informa
2 min read
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Speak Up!

How an open culture of honestly identifying faults can promote a healthy product and environment.

 

I was once told, “If you don’t have a suggested solution, don’t say anything.” Sit back, let that sink in. What happened? Well, the smoke billowed and fire grew, but everyone turned away from its lapping flames -- they didn’t have an immediate solution, didn’t even want to brainstorm one. Rather, they chose to ignore it until it was a conflagration that consumed the product in its totality.
 
We are constantly told as children to “behave ourselves.” Indeed, “If you don’t have something nice to say, don’t say it,” is a common utterance. Parents are embarrassed when their children act fundamentally like children.
 
What about an employee? What is the role of the employee? Should she strike up a drum in warning as soon as a problem is identified?
 
To do so adds visibility and, hopefully, allows enough brainpower to focus on the imminent and potential threats as to solve them before they can become serious. A problem found in software can cost hundreds of times more when identified post launch than in planning or pre-production. The longer we wait to solve an issue, the more expensive it becomes. Depending on the type of malfunction or miss-step, it may become pervasive and hard to extricate from the working tissue of process, machinery, or software.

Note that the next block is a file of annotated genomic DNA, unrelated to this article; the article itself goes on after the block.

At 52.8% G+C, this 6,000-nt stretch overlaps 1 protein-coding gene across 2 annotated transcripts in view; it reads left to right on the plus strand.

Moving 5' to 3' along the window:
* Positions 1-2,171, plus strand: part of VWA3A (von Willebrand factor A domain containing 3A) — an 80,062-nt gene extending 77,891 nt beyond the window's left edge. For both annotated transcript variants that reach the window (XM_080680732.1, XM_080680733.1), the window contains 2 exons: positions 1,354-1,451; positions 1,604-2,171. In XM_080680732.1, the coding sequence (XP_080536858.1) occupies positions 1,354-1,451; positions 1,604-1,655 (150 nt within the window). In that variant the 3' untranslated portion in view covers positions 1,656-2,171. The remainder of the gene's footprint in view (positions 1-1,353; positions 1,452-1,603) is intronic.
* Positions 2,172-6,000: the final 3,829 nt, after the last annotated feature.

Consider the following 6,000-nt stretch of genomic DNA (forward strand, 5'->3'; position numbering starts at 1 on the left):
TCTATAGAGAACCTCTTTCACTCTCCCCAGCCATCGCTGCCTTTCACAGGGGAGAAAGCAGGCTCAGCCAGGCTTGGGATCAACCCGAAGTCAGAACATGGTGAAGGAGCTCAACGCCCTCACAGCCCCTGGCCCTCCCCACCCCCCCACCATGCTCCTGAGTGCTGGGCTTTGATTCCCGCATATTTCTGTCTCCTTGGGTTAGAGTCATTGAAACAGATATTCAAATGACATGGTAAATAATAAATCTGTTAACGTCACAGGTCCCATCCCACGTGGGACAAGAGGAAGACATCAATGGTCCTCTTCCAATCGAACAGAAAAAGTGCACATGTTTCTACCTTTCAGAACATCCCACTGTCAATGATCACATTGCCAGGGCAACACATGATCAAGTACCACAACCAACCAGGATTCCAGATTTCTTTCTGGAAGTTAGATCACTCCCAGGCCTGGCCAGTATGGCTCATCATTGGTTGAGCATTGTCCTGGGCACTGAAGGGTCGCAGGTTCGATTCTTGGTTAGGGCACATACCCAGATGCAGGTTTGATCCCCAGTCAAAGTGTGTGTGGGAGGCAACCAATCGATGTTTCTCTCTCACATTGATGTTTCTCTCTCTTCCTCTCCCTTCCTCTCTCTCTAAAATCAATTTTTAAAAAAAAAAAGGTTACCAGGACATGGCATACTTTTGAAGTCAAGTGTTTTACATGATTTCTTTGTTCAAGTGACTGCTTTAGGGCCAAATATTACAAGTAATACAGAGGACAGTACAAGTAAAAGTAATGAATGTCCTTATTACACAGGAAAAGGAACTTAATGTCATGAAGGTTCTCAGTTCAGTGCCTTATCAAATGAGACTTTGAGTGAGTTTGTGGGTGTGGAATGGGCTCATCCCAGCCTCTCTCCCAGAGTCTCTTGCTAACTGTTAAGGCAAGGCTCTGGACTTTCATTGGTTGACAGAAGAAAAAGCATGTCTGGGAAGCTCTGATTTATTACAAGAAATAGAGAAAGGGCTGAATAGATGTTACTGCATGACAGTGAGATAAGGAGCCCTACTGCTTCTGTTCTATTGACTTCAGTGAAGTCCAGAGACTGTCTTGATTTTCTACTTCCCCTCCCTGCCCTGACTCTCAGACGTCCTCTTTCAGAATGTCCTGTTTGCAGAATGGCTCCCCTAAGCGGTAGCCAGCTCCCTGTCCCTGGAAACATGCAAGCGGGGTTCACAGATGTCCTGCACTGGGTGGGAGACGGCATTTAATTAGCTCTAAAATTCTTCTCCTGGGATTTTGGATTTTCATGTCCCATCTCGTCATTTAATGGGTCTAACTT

In the work place, having individuals that say, “Hey, this is broken, stop this!” is vital. Toyota has the andon cord to flag a problem and, if need be, halt production before the problem can disseminate itself and become larger.

Allowing a problem to fester may also have a human impact, causing morale to flounder as the issue persists. The more visible the issue, the larger the potential fallout.
 
What systems do you have in place where you work to notify everyone involved of an issue? What actions are taken? How are the whistle blowers treated?

About the Author

Andrew Andreas Grapsas is a game programmer at Arkadium, Inc. developing casual and social games. Previously, he was a gameplay and animations programmer at Kaos Studios|THQ, and intern systems programmer on Medal of Honor.

Andrew is actively writing and programming for various projects. You can read more at his blog aagrapsas.com. He promises to update it soon.

Follow Andrew on twitter!

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